Alaska Mountaineering School
" I would rate this trip 10 out of 10. I would eagerly do another trip with your fine outfit in the future. "
— John Fox, Foraker Expedition
" AMS has their act together — extremely knowledgeable and flexible. Everyone within AMS went out of their way to make sure we had a fun, safe, and successful expedition. I will definitely recommend them to others. "
— Matt Barbour, Denali West Buttress
" The guides MADE the trip. The route was great, but the guides made it spectacular. "
— Steve Gabbert, Denali Upper West Rib
" The trip was so much fun that reaching the summit was reduced to being the cherry on the pie. "
— Wim Smets, Denali West Buttress

Mt. Foraker Sultana Ridge Expedition

Mount Foraker, is Denali National Park's second highest mountain and sixth highest in North America. Located 8 miles from Denali, it rises above the Kahiltna Glacier like a towering cathedral. Foraker, by any route, is a formidable mountaineering challenge of the highest caliber. AMS chooses to climb the Sultana Ridge over other routes for its aesthetic appeal but also to avoid exposure to hanging avalanches; the Sultana Ridge is a worthy objective for a seasoned Alaska Range climber. To gain access to the Sultana Ridge, we first climb the Southeast Ridge of Mt. Crosson, which is a good climb in itself. A rise on the backside of Crosson is then climbed before traversing 1.5 miles on a classic, double-corniced ridge to the base of the Sultana Ridge proper.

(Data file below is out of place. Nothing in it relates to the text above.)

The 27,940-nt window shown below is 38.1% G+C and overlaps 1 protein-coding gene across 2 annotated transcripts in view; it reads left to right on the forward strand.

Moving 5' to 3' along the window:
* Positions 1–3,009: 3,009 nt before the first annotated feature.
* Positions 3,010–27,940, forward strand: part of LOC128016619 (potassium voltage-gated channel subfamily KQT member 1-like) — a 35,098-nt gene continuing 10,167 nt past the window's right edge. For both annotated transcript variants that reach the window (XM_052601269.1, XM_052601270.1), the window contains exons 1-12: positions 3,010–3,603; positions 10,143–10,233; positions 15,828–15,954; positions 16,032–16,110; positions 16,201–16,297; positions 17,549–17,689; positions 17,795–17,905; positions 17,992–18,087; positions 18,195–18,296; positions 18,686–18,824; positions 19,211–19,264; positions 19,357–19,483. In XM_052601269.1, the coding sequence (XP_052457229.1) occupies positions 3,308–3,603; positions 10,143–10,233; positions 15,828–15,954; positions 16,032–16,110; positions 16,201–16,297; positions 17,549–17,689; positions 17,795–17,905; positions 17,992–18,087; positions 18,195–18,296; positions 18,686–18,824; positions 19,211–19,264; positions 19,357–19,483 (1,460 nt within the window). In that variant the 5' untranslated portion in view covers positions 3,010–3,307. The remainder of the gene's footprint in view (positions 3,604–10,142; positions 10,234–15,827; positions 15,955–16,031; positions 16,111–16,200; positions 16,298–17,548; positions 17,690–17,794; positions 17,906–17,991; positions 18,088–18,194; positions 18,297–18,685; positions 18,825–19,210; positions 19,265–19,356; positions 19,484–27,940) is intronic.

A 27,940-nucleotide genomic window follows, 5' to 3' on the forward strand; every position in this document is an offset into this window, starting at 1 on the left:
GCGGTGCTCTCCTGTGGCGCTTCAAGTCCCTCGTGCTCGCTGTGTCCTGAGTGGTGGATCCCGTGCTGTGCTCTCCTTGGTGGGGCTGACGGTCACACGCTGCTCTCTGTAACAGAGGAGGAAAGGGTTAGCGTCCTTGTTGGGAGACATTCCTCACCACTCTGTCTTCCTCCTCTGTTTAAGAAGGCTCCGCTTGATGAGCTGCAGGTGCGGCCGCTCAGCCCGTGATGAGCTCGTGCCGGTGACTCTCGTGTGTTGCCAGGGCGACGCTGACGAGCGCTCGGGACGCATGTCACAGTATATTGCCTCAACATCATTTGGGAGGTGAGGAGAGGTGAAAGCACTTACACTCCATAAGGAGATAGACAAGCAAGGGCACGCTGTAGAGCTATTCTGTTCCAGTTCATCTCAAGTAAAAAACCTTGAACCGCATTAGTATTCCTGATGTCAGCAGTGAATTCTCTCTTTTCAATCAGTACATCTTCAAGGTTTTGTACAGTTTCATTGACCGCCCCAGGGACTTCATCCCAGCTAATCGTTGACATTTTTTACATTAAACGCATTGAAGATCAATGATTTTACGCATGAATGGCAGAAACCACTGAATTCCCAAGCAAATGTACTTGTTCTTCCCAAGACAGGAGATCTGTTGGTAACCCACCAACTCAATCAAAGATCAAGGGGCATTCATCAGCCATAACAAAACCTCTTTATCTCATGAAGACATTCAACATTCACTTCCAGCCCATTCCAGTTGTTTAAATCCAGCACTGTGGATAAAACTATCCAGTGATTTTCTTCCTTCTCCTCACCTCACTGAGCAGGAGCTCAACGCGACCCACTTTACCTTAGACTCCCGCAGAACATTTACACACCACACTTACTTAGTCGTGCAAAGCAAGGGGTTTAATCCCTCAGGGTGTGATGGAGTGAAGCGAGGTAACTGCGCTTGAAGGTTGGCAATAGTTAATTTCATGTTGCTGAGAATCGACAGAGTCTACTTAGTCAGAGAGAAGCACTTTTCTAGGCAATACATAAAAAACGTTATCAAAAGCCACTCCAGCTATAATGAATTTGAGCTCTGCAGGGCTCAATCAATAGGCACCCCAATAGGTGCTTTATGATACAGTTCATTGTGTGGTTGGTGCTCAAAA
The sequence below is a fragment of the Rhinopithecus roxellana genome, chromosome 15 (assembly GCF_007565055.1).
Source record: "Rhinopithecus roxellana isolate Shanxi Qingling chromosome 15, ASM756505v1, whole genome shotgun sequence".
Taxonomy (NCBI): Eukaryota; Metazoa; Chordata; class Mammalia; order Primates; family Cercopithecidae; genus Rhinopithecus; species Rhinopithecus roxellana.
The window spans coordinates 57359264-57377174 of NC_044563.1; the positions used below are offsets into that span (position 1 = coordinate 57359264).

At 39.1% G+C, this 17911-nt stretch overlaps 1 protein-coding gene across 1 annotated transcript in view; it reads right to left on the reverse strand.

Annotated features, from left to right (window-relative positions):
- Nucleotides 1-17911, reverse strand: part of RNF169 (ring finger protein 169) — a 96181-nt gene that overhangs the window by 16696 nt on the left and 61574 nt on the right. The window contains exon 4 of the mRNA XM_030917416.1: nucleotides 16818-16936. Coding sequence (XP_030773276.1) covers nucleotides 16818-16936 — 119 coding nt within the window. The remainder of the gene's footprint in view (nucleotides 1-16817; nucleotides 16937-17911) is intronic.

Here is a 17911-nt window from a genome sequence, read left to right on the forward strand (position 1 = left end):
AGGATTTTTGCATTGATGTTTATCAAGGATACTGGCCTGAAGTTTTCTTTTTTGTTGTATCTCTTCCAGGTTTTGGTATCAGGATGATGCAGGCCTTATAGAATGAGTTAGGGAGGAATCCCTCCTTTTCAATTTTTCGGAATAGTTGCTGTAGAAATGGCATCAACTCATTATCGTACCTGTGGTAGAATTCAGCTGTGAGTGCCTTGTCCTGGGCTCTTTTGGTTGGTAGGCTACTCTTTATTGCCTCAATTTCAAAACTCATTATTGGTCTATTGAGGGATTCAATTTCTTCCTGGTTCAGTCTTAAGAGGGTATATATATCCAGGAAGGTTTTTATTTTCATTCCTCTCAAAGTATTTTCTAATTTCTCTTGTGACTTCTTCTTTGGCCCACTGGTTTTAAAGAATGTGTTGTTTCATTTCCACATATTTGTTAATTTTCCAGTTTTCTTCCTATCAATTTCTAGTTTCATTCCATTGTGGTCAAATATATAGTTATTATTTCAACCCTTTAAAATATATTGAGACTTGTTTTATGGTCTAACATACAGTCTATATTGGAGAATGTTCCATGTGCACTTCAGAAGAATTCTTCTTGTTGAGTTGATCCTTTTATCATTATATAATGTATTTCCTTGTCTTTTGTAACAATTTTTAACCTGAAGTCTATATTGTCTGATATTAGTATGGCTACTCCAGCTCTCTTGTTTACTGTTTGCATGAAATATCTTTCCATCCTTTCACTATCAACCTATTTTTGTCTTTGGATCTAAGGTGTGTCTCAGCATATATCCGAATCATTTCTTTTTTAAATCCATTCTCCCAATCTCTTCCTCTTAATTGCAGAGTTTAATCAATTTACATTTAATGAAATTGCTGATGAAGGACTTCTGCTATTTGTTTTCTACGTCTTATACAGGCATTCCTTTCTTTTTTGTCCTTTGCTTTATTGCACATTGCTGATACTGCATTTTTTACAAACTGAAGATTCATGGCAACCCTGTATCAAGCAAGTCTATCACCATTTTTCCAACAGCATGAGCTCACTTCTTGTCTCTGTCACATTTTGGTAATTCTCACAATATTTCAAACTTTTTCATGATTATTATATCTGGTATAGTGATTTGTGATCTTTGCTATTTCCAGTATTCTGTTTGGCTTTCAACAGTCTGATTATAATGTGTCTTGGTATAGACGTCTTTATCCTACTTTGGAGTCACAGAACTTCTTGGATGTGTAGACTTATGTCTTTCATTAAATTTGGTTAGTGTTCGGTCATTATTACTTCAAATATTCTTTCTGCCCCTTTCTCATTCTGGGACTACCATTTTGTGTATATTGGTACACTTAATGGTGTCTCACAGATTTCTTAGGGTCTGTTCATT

There are unique qualities inherent in Alaska's arctic environment, such as temperature, wind, and snow pack, which create climbing conditions unlike any other mountains in the world. Alaska Grade III is given to the Sultana because of its high altitude, exposure, cornicing, crevasses and sustained climbing. Foraker is a difficult mountain to climb and demands all the strength, commitment, and mountaineering savvy one could expect from such a classic Alaskan big mountain.


Route: Sultana Ridge, Alaska Grade III, 17,400 feet / 5300 meters, 18 miles, 10,200 feet elevation gain, 22 days

Deposit: $2,000  •  Balance Due: 120 days prior to starting date

Group Limit: 4 expedition members, 2 AMS guides, maintaining a 2:1 ratio

Cost Includes: AMS Professional Mountain Guides, Denali National Park climber and registration fees, glacier flights, field food and fuel, group camping and climbing equipment (tents, ropes, snow/ice protection, kitchens) emergency supplies (maps / GPS, radios, satellite phone, and repair, trauma and drug kits), pre-rigged sleds, base camp fees, 24/7 support during the expedition from AMS HQ, knowledgeable advice for training, equipment and travel, camping at AMS in Talkeetna, regular updates on social media during the expedition.

You are responsible for: Arriving with excellent physical and mental fitness, transportation to and from Talkeetna, lodging in Talkeetna, personal equipment and clothing, rental items from AMS, travel and medical insurance, gratuities.


Sultana, which means "woman" or "wife" (of Denali) is the Tanaina name for Mt. Foraker. In March 1979, Brian Okonek, Roger Cowles, and Dave Johnston made the first ascent of the Sultana which was also the second winter ascent of Mount Foraker. Rising above the Kahiltna Glacier, the Sultana is an awesome sight from anywhere on the West Buttress route.